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REVIEW — “Tenet”

Christopher Nolan is no stranger to coming to the rescue of movie theaters in dry movie seasons. But will Tenet be strong enough of a force to fill up 30-50% capacity showtimes at your theater? Only time will tell. On the one hand, this is a truly epic and original film by every sense of the word. Most will label this as a time travel film, but it’s just blatantly false. Tenet has shown off how time inversion differs from time travel consistently in the marketing campaign, but the film itself truly does feel unique not only in the trippiness and originality of seeing inversion brought to life – but the way Christopher Nolan blends in classic elements of espionage and high-scale action. On the other hand, while Tenet may seem like the perfect film to open theaters back up with, I question how average movie-goers will vibe it. In a film so vague on characterization that its lead, played by John David Washington, is literally just called ‘The Protagonist’ throughout. While Inception was a high-concept blockbuster, it ultimately felt extremely character-driven when it came to Leonardo DiCaprio’s Cobb. Tenet is no doubt a film mostly focused on its concept and the mechanics that make it operate/the world that it functions inside of.

The film follows The Protagonist – after a loud and exciting opening set-piece at an opera house, he is thrown even deeper into his life as a secret agent and is introduced to time inversion. To understand time inversion, it’s up to him to understand how time itself operates and how cause/effect are correlated but not exclusive to the order in which we see them play out in real-time. It’s more about catching a bullet than firing one and getting through a door rather than opening it. If all this sounds confusing.. you likely won’t be alone! It’s an extremely dense movie that throws a lot of exposition at you very quickly. However, if you pay close attention to the dialogue and story – I think it could be an extremely rewarding experience.

For all the complexities of the science and mechanics of how time inversion operates or event exists in the first place, the espionage angle to the film is surprisingly simple. The Protagonist is partnered with Neil (Robert Pattinson) to trace the mystery of who is supplying and selling the inverted weapons, and come across Kat (Elizabeth Debicki) who is being blackmailed by her husband (Kenneth Branagh) to stay in an unhappy marriage. And from there, the inversion shenanigans only get wackier. This is all elevated by the performances at hand, as John David Washington is a more than serviceable lead with charisma and screen presence for days. Elizabeth Debicki always delivers, and even makes the most of a character that I feel was written a bit too thin. And Robert Pattinson and Kenneth Branagh both give tremendously hammy performances that really *shouldn’t* work, but somehow do. They bring charm and wit to a film that is riding heavy on a concept that most movie-goers won’t be able to fully comprehend.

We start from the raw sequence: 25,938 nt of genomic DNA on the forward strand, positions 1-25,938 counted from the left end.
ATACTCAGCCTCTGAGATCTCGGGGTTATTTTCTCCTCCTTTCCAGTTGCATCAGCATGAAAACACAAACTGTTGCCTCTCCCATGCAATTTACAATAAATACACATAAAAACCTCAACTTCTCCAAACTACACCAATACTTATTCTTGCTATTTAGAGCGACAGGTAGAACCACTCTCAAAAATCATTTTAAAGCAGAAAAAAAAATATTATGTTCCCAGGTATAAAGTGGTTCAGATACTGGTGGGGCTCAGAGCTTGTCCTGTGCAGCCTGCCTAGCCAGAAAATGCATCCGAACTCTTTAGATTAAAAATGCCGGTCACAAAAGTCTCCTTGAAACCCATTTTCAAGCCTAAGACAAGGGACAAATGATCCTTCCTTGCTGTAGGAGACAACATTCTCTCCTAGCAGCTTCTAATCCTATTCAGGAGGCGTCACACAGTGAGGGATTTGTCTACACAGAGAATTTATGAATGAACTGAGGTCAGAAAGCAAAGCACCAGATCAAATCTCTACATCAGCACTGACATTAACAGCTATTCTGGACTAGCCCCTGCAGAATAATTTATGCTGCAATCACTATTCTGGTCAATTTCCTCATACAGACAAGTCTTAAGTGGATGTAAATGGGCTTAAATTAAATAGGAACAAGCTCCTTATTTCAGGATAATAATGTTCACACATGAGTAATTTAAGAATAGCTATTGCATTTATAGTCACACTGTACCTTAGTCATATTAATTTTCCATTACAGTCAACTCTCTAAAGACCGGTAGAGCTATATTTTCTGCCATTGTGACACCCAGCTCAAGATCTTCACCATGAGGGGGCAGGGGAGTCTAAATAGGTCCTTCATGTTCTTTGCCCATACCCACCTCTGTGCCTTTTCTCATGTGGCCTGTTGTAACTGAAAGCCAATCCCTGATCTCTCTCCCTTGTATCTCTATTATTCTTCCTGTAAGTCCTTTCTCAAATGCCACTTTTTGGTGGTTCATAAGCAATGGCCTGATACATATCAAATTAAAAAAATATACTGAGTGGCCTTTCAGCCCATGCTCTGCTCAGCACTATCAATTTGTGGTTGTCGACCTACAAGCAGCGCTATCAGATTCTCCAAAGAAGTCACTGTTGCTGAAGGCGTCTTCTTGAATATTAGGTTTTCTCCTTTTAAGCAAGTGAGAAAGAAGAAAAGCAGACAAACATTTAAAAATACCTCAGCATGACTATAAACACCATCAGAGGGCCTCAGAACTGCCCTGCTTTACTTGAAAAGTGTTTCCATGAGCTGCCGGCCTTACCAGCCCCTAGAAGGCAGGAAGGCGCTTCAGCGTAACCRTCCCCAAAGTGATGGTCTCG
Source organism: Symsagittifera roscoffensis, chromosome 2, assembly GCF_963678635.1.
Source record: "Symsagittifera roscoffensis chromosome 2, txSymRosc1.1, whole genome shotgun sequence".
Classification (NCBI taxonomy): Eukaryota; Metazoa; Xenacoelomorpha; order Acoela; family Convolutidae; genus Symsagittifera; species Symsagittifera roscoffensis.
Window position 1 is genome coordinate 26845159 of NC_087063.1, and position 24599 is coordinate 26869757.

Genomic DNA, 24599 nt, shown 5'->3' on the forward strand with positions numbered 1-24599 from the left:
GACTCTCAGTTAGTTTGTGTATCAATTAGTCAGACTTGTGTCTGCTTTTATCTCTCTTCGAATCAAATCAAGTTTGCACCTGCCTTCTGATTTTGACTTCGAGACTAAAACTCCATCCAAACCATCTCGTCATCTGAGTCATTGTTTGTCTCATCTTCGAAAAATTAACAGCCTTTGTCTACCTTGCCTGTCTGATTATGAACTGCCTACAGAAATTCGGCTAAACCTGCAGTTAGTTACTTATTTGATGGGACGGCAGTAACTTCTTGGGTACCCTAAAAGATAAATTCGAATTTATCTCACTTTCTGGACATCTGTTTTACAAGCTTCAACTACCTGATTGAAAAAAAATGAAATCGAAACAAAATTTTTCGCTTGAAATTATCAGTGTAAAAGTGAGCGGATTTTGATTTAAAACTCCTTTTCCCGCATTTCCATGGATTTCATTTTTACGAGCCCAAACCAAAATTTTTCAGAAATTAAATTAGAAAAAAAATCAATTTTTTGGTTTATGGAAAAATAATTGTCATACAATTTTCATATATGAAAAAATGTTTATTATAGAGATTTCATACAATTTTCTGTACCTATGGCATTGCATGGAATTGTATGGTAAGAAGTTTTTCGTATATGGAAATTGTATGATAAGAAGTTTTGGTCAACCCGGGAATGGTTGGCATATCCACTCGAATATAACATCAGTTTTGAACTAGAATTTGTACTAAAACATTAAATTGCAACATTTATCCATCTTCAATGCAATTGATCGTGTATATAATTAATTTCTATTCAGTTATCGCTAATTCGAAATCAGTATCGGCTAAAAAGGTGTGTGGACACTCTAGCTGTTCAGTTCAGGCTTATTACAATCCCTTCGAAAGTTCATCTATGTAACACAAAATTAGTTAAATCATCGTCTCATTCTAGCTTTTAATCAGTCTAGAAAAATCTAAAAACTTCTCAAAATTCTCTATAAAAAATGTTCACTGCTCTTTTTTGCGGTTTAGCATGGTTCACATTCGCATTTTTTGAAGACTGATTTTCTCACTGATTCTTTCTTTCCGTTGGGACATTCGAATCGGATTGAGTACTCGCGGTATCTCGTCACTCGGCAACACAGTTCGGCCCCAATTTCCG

However, the real star here is Christopher Nolan’s direction. Time and time again, he has proven to be one of the most impressive directors today; a genuine auteur who knows the importance of practical effects and originality. There are a handful of action sequences in this film that simply blew my mind – not only are they all exhilarating and extremely high-scale, but they are so impressively shot (particularly the moments that feature time inversion) that I wonder how someone even goes about filming half the stuff displayed here. Even aside from the action sequences, he simply just knows how to carry a film and even everything out with quieter moments between characters; and with the help of legendary DP Hoyte van Hoytema, the film is absolutely stunning to look at. It wouldn’t be a proper espionage film without the gorgeous locations and colors.

The truth of the matter is, I don’t know how general audiences will perceive this film. While I agree with a few of the general complaints about the lack of characterization keeping this back from being a masterpiece, I truly believe that if you stick with this film from the get-go and truly pay attention to the concept, ideas, and story – it’s an amazing and highly rewarding experience. There are very few films that can surprise you and evoke a sense of wonder, and Tenet truly did it for me. While I still have questions about some character motivations and the mechanics of inversion in some sequences, I felt a deep sense of genuine satisfaction when the film ended and I mostly understood the entire thing. It’s a rarity to see a film with this big of a budget released by a major studio be so original and complex. I truly loved it.


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